Monday, August 5, 2013

Memo from the Editor's Desk

Memos from the Editor’s Desk #1:

Let’s clear the air on a very touchy subject: Edits, comments, and anger.

Congratulations—you’ve written a story. Pat yourself on the back, take a moment to enjoy the amazing feeling of accomplishment and then go—I just love this story *breathy sigh*.

Of course, you should love the story you worked so hard on. If you didn’t adore every bit of it then why in the world would you spend months or years writing it?

Now, and this is the tough part—divorce yourself from your story. I know that sounds harsh, and you don’t have to do this overnight. Take some time. Let the story rest. Get all the things you loved about the story away from you.

You may ask why?

Here’s a clue. It’s a story. It isn’t a baby. You didn’t give birth to it. Granted, it might feel like you did.

No, really Lee, why should I set my story aside? Why should I take my manuscript to divorce court? I love it!

I know, but once your book is contracted to a publisher, the hard work is about to begin. Yes, the hard work, which is not to diminish the hard work you put into writing your story in the first place.

Keep this in the back of your mind when you are preparing to open your first edit—the editor has a job to do and that is to edit your book. Forget what your crit partners and loving family members have said about your story. Editors are by nature very tough, or at least they should be. They should be able to deconstruct your story and point out things you missed or completely forgot. They should say, well you lost control of your conflict here or have characterization problems there. After all, it is what they are paid to do. Yes, grammar does come into this, but normally grammar is either handled as the edits move along or in the final edit (otherwise known as the copy edit).

A true factor that authors forget is that this is not personal. It isn’t that the editor hates your story or is out to demolish your story. It is that they are doing their job.

Never assume something about an editor because the moment you start in with – but my crit partners just loved it or such, the editor is on notice that you are going to be difficult. Remember, assumptions go both ways. Taking it to your twitter or facebook, even couched in veiled words, “can you believe my editor wants me to do this?”, is even worse. Now you’ve put the whole publishing house on notice.

Granted, you may not agree with a little or a lot of what your editor wants done in some cases. Choose your battles carefully. The switching of one little word isn’t going to make or break a story. Adding a little to a sentence or a revision to that sentence isn’t a slap across your face. It isn’t. I swear it isn’t.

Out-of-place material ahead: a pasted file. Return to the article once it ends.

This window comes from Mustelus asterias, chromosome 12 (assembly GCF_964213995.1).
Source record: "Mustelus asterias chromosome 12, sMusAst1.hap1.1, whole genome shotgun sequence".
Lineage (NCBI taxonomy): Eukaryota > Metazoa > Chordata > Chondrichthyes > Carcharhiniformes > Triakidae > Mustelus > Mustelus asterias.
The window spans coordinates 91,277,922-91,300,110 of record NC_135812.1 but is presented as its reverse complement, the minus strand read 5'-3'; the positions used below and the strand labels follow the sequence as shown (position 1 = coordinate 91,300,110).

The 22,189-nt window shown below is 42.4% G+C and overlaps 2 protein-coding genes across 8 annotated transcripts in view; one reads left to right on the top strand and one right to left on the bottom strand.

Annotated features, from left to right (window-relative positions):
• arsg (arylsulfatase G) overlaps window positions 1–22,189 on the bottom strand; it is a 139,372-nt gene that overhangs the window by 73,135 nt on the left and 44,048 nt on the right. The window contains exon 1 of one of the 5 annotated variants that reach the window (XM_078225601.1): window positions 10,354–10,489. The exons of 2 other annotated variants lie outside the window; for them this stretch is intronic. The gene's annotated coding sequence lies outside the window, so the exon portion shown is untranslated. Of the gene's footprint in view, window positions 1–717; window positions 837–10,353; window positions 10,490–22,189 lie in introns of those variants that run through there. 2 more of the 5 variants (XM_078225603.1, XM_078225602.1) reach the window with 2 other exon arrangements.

Characterization is always a tough edit to go through. I know that from personal experience. But, take a step back and say—is my character actually out of character? You may find that the character has indeed slipped from its arc. You may have done something like said the sky is green the previous page and now its grey. These things happen. It is your editor’s job to catch them.

But, Lee, I don’t agree with this one comment which leads to this next comment, and then there’s this and that. What am I to do? I’m just so upset about this, that I can’t think straight. Help!

First, step back and remember—this isn’t personal.

Second, look at the comments, but do so one at a time. Don’t flip out because a manuscript has come in with a few or an infinite number of comments in it—take it one comment at a time. You may want to reach out to all your writing buddies, but unless you have one who can be totally unbiased, they may just stir you into even more of a froth.

If you are truly stuck, then it is best to ask the editor for clarification. If you don’t trust yourself to do this and not get all outraged, or the editor snaps back, then go to the editor-in-chief or senior editor.

It has happened in the past that an editor and an author just don’t mesh. This happens. Still, you should try to work through your edit and with your publisher in a professional manner.

I can tell you—arguments really won’t get you anywhere fast.

Humble regards,


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